Tokyo has yet to ask Japan's government for approval to take measures to stop of the virus, which some other parts of Japan have moved to do. Gov. Yuriko Koike says Tokyo will "respond rapidly" if that need arises.

Friday, Jan. 7

11:05 p.m. The U.S. Food and Drug Administration shortens the stipulated time between the primary series of the Moderna COVID-19 vaccine and a booster dose by a month, down to a minimum of five months, for people 18 or older.

10:37 p.m. U.S. employment grows less than expected in December amid worker shortages, and job gains could remain moderate in the near term as spiraling COVID-19 infections disrupt economic activity. Nonfarm payrolls rose by 199,000 jobs last month, the Labor Department says in its employment report.

But data for November has been revised upward to show U.S. payrolls advancing by 249,000 jobs instead of the previously reported 210,000. The unemployment rate dropped to 3.9% from 4.2% in November, underscoring tightening labor market conditions.

5:31 p.m. Thailand's government is limiting the hours alcohol can be served at eateries as coronavirus cases surge again, as well as extending its suspension of quarantine-free entry for fully vaccinated tourists. Restaurants with the government's highest hygiene certification are currently allowed to serve alcohol in certain tourist destinations, including Bangkok, but the government is ordering them to stop offering such drinks after 9 p.m.

5:13 p.m. Prime Minister Fumio Kishida says three Japanese prefectures hit by surging COVID-19 cases will be placed under a quasi-state of emergency, in line with requests by local governors, who linked the recent sharp gains to U.S. military bases. The quasi-emergency declarations for Okinawa, Yamaguchi and Hiroshima, will be effective from Sunday to Jan. 31, allowing local governments to bolster anti-coronavirus measures and request dining establishments to shorten their business hours.

1:42 p.m. India reports 117,100 cases in the last 24 hours -- up from 90,928 the previous day and the highest daily count in seven months -- bringing the country total to 35.23 million. Deaths rose by 302 to 483,178. Meanwhile, the number of confirmed omicron cases in the country has jumped to 3,007 from 2,630 on Thursday, according to the country's latest update.

A sign informs customers that COVID-19 tests are out of stock at a pharmacy in Miami. The U.S. currently has the highest number of infections in the world.   © Reuters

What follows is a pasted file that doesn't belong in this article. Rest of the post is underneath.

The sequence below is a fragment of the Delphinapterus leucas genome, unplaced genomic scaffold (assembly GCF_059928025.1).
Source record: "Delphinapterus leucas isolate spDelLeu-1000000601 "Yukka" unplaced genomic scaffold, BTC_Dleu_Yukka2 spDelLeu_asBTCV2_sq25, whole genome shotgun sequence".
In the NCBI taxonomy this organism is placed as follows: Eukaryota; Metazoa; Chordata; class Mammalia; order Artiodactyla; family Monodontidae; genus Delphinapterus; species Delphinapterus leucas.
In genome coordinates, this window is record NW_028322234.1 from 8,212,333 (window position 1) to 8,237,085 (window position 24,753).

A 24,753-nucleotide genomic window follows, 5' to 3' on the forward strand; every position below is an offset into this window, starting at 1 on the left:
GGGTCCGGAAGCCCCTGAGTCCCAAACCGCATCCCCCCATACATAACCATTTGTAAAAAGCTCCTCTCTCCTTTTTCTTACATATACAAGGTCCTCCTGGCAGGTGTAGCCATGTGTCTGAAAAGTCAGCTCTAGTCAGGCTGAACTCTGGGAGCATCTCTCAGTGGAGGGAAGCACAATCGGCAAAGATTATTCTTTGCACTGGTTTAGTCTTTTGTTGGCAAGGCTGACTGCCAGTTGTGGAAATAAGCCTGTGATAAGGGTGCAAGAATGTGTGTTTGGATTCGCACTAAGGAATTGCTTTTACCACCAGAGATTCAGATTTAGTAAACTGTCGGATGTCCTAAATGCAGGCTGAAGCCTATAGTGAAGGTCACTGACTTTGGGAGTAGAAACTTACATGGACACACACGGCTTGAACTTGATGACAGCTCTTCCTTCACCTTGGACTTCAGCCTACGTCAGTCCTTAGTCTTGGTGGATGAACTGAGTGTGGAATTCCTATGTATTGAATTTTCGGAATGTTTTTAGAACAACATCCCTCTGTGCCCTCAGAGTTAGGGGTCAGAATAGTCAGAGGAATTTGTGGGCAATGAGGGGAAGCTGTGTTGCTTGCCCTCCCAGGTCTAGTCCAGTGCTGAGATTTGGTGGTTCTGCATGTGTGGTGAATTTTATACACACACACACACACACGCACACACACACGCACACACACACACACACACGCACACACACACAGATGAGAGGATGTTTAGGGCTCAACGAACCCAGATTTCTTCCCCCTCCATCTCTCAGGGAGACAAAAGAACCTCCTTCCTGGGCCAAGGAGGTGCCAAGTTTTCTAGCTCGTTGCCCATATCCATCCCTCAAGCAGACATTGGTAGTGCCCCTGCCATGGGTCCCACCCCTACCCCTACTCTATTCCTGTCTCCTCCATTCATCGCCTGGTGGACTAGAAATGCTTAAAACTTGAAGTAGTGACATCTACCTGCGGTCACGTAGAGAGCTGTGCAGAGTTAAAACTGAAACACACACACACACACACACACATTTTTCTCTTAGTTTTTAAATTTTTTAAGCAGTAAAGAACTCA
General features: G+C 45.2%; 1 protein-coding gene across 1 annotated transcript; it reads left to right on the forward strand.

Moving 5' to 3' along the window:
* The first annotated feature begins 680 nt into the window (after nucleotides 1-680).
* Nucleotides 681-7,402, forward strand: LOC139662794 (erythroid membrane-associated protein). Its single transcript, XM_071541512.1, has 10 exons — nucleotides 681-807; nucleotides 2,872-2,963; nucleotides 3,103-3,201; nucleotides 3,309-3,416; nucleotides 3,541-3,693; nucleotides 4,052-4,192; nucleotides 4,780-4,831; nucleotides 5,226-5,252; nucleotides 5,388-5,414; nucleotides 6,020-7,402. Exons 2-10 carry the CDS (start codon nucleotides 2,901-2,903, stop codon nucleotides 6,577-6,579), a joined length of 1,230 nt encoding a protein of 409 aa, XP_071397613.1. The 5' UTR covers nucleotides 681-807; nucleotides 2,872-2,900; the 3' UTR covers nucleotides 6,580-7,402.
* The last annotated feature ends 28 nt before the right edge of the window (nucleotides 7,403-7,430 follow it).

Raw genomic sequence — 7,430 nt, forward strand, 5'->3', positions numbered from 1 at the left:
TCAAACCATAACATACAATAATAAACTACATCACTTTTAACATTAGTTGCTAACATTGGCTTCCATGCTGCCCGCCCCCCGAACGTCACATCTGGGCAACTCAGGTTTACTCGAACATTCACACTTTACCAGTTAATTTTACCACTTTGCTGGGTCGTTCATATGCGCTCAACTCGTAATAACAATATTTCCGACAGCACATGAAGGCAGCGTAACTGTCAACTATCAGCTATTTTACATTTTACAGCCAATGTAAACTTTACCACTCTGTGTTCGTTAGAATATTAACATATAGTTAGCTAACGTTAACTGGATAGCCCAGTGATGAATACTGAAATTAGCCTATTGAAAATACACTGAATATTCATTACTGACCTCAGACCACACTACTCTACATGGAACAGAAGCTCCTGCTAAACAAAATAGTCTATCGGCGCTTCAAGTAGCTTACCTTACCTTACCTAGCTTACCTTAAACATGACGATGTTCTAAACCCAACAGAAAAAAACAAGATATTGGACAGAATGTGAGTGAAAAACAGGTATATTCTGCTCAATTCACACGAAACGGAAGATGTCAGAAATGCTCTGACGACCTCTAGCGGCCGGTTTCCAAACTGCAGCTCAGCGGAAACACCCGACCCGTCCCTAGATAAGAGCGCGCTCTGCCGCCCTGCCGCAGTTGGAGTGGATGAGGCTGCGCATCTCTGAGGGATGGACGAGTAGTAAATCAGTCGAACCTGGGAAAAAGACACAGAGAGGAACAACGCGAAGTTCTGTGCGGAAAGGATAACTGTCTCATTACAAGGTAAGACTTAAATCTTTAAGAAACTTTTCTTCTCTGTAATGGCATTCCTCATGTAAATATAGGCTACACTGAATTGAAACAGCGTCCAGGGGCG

12:04 p.m. Global coronavirus infections top 300 million as the spread of the highly infectious omicron variant has spurred a rapid increase, according to Johns Hopkins University. It took more than a year to reach a cumulative total of 100 million cases since the pandemic began, and about another six months to top 200 million. After that, it took roughly five months to hit 300 million. The U.S. has the most cases with 58.4 million, or about 20% of the total, followed by India with 35.1 million and Brazil with 22.3 million.

11:31 a.m. Japan's Okinawa Prefecture says daily coronavirus infections are expected to top 1,400 -- up from 981 a day earlier and a new record. The Japanese government is set to place Okinawa and parts of two other prefectures -- Hiroshima and Yamaguchi -- under a quasi-state of emergency as surging cases pressure local hospitals. Governors in the region have said the recent jump is due to the spread of omicron at U.S. military bases. The Japanese government has requested that U.S. military personnel in Japan stay inside their bases to prevent further spread of the virus.

Weak consumer demand in Japan is stalling an economic rebound as the country struggles to recover from the pandemic.   © Reuters

9:15 a.m. Japan's household spending fell 1.3% in November from a year earlier, an annual drop for the fourth straight month and much weaker than the market forecast of a 1.6% gain in a Reuters poll. The weak data -- despite lower COVID-19 infections than during the summer -- threw into doubt hopes that recovering consumer demand could boost the economy.

8:40 a.m. North Korea blamed "hostile forces" and the worldwide pandemic for not being able to attend the upcoming Winter Olympics in Beijing and accused the United States and its allies of trying to prevent the Games' success, state media says. North Korea's Olympic Committee and Ministry of Physical Culture and Sports sent a letter to counterparts in China, including the Beijing Olympics organizing committee, expressing their support for the Games despite their absence, according to KCNA news agency.